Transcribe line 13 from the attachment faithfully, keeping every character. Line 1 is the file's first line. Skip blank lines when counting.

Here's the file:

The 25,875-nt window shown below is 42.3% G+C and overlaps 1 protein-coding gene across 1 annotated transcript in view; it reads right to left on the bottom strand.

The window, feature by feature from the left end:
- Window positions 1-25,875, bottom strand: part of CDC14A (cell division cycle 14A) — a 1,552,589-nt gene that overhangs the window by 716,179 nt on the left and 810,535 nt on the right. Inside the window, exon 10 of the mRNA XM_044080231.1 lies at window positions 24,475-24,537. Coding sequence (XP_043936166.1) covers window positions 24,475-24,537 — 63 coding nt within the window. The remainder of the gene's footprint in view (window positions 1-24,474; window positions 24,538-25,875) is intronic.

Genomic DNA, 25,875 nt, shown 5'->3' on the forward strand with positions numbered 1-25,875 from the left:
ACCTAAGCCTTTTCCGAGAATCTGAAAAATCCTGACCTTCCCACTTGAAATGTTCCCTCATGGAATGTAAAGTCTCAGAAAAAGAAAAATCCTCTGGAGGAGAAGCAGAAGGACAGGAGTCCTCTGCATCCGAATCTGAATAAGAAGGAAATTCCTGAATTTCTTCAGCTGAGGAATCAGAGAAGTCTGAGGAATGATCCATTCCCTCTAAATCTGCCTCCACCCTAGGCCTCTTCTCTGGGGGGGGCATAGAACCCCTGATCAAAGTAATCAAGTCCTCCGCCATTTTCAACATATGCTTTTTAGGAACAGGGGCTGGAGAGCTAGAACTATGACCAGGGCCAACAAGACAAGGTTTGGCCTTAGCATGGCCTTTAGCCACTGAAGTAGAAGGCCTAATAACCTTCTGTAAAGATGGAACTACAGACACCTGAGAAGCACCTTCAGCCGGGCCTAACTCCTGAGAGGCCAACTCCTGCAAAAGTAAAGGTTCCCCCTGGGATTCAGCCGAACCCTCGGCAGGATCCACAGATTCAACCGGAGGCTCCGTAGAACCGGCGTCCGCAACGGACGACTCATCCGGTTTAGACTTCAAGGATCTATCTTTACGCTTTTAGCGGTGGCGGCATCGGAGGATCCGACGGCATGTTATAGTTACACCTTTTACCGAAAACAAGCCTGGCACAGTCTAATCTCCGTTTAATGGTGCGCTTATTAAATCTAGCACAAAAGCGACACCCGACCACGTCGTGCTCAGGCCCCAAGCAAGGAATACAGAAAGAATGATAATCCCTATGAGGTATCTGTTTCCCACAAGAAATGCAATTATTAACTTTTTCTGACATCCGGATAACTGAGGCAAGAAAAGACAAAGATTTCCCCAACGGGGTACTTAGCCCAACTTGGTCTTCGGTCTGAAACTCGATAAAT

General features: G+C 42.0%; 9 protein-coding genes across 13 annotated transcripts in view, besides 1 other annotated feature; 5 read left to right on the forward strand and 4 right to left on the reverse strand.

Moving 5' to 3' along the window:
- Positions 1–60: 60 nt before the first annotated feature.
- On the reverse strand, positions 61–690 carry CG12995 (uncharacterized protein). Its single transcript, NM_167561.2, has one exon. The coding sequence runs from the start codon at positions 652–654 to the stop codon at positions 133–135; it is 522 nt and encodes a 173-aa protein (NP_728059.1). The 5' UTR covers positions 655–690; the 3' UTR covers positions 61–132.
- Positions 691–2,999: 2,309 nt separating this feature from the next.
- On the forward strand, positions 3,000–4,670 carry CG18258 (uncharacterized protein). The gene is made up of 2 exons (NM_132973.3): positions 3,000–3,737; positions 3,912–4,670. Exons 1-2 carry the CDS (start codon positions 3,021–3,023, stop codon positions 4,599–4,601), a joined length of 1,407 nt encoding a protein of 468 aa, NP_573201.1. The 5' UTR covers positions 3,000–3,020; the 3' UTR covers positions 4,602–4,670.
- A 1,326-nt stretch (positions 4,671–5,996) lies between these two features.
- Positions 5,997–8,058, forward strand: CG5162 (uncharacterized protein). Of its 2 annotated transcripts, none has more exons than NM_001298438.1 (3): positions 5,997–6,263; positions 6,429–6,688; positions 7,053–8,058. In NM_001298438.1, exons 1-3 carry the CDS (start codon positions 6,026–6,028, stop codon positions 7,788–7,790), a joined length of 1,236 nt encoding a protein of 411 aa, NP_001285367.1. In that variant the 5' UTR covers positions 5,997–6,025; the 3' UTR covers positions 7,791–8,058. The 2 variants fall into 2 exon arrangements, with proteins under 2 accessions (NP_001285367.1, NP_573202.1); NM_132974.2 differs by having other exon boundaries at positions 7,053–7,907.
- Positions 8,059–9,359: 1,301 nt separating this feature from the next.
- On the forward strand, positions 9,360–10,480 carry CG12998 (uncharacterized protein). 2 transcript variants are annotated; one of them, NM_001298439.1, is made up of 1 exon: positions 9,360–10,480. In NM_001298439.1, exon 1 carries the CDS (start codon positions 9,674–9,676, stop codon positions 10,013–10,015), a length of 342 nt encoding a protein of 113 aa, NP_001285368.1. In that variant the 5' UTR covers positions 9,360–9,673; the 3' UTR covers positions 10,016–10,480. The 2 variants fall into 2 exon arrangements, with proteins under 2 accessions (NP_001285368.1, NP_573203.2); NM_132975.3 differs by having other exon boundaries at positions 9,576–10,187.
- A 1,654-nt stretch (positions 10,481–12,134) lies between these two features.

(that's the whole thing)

- Positions 5,997–8,058, forward strand: CG5162 (uncharacterized protein). Of its 2 annotated transcripts, none has more exons than NM_001298438.1 (3): positions 5,997–6,263; positions 6,429–6,688; positions 7,053–8,058. In NM_001298438.1, exons 1-3 carry the CDS (start codon positions 6,026–6,028, stop codon positions 7,788–7,790), a joined length of 1,236 nt encoding a protein of 411 aa, NP_001285367.1. In that variant the 5' UTR covers positions 5,997–6,025; the 3' UTR covers positions 7,791–8,058. The 2 variants fall into 2 exon arrangements, with proteins under 2 accessions (NP_001285367.1, NP_573202.1); NM_132974.2 differs by having other exon boundaries at positions 7,053–7,907.